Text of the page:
We have an in-depth article on how to properly load smoke trucks for more consistent yields.
While optional, we do recommend that you slice the bottoms of the ropes to allow the snack stick loops to hang straight. Doing so will help with spacing and cooking.
We used the Fusion Tech Nesting Truck in the video below.
The next step is to cook and smoke your meat sticks.
We recommend step-cooking your meat sticks.
Step cooking is the process of slowly increasing the cooking temperature over a period of time to retain purge. Rather than starting the cooking process at 170°F, start the process at 100°F and work up to 170°F over the course of a few hours.
Step cooking prevents beef from giving up outside moisture too quickly and retains a greater amount of purge.
Cook time depends on if you use Encapsulated Citric Acid versus a Lactic Acid Starter Culture as mentioned above in step 3.
While we don’t have a video showing you how to cook and smoke meat sticks, we used the following equipment to cook the meat sticks you see getting cut in the next step:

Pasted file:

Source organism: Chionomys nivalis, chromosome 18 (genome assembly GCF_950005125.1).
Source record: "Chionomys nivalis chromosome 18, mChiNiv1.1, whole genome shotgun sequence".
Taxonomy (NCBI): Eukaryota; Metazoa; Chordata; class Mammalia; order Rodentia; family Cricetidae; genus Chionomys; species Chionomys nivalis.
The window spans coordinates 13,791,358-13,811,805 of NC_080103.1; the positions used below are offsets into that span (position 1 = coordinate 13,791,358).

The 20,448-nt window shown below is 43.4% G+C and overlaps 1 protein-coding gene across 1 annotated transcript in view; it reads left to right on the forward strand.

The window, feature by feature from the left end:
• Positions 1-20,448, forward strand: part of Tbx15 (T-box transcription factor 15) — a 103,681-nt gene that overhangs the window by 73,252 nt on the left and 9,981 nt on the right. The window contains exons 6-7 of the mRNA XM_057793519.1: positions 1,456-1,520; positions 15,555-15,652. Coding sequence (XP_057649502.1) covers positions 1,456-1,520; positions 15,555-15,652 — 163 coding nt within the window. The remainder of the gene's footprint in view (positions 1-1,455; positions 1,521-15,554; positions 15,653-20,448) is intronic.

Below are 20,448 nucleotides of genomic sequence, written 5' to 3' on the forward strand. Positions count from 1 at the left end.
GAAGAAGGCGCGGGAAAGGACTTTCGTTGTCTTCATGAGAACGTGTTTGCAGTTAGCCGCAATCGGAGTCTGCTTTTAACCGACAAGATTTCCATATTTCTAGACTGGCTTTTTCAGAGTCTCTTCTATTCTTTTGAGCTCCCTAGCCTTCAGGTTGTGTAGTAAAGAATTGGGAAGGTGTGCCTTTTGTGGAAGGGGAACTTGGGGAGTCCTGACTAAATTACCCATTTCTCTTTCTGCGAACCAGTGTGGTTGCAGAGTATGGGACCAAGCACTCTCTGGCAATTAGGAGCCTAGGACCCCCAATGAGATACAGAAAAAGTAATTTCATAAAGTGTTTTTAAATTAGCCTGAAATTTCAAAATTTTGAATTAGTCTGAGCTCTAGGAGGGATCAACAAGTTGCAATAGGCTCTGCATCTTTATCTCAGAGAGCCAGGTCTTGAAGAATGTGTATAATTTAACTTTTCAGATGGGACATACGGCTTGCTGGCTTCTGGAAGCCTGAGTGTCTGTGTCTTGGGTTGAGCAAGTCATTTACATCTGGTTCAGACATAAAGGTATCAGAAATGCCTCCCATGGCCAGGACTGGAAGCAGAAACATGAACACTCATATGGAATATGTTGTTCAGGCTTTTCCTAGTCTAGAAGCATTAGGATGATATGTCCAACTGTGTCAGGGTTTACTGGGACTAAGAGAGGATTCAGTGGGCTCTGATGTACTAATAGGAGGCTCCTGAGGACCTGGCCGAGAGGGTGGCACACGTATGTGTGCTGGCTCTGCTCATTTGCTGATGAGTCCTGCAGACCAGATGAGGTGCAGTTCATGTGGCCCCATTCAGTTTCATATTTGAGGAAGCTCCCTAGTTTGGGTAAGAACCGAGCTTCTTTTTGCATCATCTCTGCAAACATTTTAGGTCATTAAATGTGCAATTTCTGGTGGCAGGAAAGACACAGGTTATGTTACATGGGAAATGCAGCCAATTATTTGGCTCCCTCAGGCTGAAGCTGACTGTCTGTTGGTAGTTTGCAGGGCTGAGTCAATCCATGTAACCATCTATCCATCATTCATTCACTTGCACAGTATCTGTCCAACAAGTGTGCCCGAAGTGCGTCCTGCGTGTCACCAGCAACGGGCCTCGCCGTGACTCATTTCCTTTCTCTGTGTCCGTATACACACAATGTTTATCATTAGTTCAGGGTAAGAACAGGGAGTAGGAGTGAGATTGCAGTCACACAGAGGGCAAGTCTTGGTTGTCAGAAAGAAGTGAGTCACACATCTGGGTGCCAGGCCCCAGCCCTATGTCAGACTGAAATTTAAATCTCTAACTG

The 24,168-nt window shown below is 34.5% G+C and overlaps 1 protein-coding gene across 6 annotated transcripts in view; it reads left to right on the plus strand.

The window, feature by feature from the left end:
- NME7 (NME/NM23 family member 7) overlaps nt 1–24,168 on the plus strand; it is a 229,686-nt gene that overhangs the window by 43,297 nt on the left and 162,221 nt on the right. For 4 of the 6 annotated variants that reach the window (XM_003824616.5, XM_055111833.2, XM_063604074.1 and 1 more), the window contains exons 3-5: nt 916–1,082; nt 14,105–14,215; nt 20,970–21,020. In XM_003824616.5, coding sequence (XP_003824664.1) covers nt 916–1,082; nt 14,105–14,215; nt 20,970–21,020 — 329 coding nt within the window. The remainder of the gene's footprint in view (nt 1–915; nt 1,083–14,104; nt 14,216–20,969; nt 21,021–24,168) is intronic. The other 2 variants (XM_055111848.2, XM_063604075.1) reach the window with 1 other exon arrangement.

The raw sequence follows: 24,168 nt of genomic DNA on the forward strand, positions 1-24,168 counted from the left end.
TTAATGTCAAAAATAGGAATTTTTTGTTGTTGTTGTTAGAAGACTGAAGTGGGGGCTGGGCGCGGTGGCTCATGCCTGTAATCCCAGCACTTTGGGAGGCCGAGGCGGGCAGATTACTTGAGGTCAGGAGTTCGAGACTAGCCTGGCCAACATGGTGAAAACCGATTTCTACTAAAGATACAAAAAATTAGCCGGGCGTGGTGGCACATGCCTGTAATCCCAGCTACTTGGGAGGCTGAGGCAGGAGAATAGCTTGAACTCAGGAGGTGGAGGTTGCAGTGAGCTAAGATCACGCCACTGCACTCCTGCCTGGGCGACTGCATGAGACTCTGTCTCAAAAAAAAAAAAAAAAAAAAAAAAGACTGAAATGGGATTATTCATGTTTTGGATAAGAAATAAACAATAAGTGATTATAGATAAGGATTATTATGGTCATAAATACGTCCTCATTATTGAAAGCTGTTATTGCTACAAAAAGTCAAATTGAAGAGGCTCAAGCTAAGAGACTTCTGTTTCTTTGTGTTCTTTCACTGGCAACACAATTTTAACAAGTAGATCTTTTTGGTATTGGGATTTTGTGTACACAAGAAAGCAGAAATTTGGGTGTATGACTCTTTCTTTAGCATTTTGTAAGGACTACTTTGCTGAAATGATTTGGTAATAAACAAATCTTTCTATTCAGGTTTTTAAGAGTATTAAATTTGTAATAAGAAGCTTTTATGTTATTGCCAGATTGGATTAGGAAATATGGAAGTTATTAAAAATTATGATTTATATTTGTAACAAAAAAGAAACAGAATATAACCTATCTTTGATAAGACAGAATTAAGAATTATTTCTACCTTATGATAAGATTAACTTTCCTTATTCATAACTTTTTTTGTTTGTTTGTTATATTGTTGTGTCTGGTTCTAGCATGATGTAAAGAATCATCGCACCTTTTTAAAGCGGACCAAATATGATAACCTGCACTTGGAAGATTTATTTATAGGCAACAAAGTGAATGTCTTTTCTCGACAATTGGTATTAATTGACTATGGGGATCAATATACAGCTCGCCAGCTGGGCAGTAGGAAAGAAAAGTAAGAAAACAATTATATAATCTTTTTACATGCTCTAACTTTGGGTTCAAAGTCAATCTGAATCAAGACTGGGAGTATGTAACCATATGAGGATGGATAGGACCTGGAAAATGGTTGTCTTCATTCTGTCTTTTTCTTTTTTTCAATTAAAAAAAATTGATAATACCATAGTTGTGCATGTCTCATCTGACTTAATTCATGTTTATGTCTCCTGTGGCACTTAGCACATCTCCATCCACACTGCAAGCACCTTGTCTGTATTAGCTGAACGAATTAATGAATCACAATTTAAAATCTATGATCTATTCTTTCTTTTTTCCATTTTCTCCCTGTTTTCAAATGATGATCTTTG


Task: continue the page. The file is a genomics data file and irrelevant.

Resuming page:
When cooking is done, it’s time to cut your meat sticks into your preferred lengths.
Most processors use 1 of 3 cutting methods:
- Cutting by hand (labor-intensive and greater risk of injury)
- Cutting with hand-operated equipment (labor-intensive and high risk of injury)
- Snack Stick Cutting machine (faster, greater output, safer)
You can find detailed descriptions of the various cutting methods, along with pros and cons of each, in this article.
We used the Snack Stick Cutter in the video below.
When producing meat sticks, we recommend the following equipment to increase production and yields, while decreasing the risk of injury:
- KT LM-42/280 Mixer Grinder
- Dadaux Titane 80V SPE Bowl Chopper
- Henneken CVM Tumbler
- Handtmann VF 608 Vacuum Stuffer
- Fusion Tech Nesting Truck
- Fusion Tech Smokehouse
- Fusion Tech Smoke Generator
- Fusion Tech Snack Stick Cutter
Our team would be happy to help you figure out which equipment is right for you.
Improve Your Process
Looking to start producing meat sticks? Or trying to improve your process for greater flavor, yields, and production?
Our Innovation Center team is ready to help!
We can help dail in your recipe, find the perfect meat ratios, and teach you the best grinding, mixing, chopping, stuffing, cooking, and cutting techniques for your facility.
Improve your meat stick production process with help from our Innovation Center!